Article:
6. Trafficked people

moved [across border?] by deception or coercion for the purposes of exploitation; from sale of sexual services or labor in the country of destination.

Trafficking of girls: p. 12

Natural disasters: p.13

Displaced Americans after Katrina: p. 14

What is Persecution?

Degrees of Harm, Level of Risk, and the Burden-Shifting Framework


Sanctions apply w/o underlying law
No judicial/equivalent process – no hearing
Invidious discrimination against minorities
Disproportionate punishment compared to offense
Torture (& some others) are per se persecution, regardless of offense
Disproportionate for some based on protected class
Applied against actions that can’t be legitimately criminalized (political opinions, homosexuality)

If prosecution is for crime political in nature, may be persecution

You’d look at other factors listed above
Ex: throwing brick at rally to break window then imprisoned for 20 yrs


persecution must be at hands of gov’t or forces gov’t is unwilling to control


1) Did harm sink to persecution?

Compare to factors listed above

2) Who was perpetrator?

Force government is unable to control

Persecutor’s Intent is to “Cure” is Still Persecution

Pitcherskaia v. INS [1997]: (pp.151-155):

– detained for being gay in Russia and forced to undergo ele

ing” on those views where his action was an attempt to overthrow the gov’t by violent means
A was “subject to mistreatment because he refused to provide information, not because of his political view.”
Gov’ts have the right to enforce laws against treason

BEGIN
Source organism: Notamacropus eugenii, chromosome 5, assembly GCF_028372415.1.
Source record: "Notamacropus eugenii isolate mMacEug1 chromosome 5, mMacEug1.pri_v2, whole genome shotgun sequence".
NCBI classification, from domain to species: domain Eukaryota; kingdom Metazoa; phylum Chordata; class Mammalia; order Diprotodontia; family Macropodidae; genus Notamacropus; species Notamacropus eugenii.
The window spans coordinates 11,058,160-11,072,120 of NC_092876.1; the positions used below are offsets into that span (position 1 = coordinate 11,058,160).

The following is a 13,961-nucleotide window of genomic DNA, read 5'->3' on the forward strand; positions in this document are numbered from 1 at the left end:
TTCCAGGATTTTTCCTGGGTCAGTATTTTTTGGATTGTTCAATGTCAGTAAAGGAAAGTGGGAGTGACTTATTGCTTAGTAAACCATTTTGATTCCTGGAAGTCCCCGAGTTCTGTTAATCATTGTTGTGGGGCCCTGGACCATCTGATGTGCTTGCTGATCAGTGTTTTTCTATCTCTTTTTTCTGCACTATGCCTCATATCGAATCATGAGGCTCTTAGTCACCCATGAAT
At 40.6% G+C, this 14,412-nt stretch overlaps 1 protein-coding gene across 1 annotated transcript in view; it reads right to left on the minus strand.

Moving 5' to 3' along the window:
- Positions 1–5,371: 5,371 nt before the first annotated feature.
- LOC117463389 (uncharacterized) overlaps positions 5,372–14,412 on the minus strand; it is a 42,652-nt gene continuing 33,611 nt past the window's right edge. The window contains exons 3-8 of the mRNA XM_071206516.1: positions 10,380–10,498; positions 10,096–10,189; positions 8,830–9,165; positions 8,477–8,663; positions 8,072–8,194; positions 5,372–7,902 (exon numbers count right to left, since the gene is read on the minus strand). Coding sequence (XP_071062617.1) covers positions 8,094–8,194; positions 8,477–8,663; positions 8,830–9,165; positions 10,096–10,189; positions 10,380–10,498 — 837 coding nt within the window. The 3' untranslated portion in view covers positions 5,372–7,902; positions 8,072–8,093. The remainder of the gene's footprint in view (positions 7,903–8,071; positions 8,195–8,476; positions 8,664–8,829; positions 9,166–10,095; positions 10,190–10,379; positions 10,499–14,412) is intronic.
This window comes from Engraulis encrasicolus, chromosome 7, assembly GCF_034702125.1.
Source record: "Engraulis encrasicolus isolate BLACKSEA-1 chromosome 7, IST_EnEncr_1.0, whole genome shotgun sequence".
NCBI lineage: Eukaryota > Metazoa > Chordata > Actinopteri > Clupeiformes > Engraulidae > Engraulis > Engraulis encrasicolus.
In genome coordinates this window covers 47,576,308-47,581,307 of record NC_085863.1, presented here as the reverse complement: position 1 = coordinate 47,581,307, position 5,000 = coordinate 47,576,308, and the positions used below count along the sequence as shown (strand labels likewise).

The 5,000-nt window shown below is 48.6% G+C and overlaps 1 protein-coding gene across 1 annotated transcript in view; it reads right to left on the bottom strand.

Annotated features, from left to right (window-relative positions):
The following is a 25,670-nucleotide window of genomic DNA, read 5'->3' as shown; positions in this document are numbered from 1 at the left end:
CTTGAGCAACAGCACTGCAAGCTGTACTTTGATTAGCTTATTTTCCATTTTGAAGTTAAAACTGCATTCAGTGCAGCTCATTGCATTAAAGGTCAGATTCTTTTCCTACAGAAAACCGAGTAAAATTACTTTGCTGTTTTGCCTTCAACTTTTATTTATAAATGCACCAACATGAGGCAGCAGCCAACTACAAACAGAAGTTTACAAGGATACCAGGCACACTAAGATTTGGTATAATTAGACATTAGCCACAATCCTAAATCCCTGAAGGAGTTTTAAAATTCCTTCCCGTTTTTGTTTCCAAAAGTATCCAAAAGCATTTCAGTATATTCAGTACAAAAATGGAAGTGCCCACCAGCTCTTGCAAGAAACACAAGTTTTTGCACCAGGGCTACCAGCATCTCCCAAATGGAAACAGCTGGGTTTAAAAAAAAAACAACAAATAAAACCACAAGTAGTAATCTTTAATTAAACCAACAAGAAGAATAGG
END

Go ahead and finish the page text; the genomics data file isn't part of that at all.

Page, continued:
SDNY = grant/reverse and remand

U.S. has procedures for peaceful change, Ghana doesn’t & a coup may be the only way to effect change

U.S. law provides due process protections and applicant didn’t have those protections

Degree of Harm

Stanojkova v. Holder [2011] (sheet):

Parents unconscious, husband hit on head with gun, wife sexually assaulted

IJ à “unfortunate incident” but not enough; only 10 minutes isn’t enough harm

10th Cir à this WAS persecution – persec is more than mere harassment but parameters are yet to be defined

FACTS = Three men broke into their home, held gun to his head because he and his wife were “against the Macedonians” “betrayers” and “did not participate in the war;” they grabbed his wife while she was pregnant, police did not arrive until six hours later and said that they couldn’t protect them because the men who came were “Lions” and more powerful than the regular police.

IJ = deny

minimum amount of harm required for finding persecution was not met

attack lasted 10 minutes
husband did not require hospitalization
not compelling as someone trapped in a jail cell

no presumption b/c they hadn’t been persecuted

BIA = deny, affirmed IJ à harm suffered does not rise to level of persecution.

10th Cir = Court held that IJ and BIA did not make any effort to specify the amount of harm required, and no useful definition could be found.

Court looked at 3 forms of oppressive behavior

Discrimination: unequal treatment (like India’s caste system and Jim Crow laws); does not normally involve physical force except as punishment for violation of the discriminatory laws
Harassment: targeting members of specified group for adverse treatment, but without significant physical force, sexual harassment
Persecution: significant physical force or nonphysical harm of equal gravity (refusing to allow a person to practice his religion); credible threat to inflict grave physical harm

Court held that the line between harassment and persecution was crossed here. Case remanded to BIA.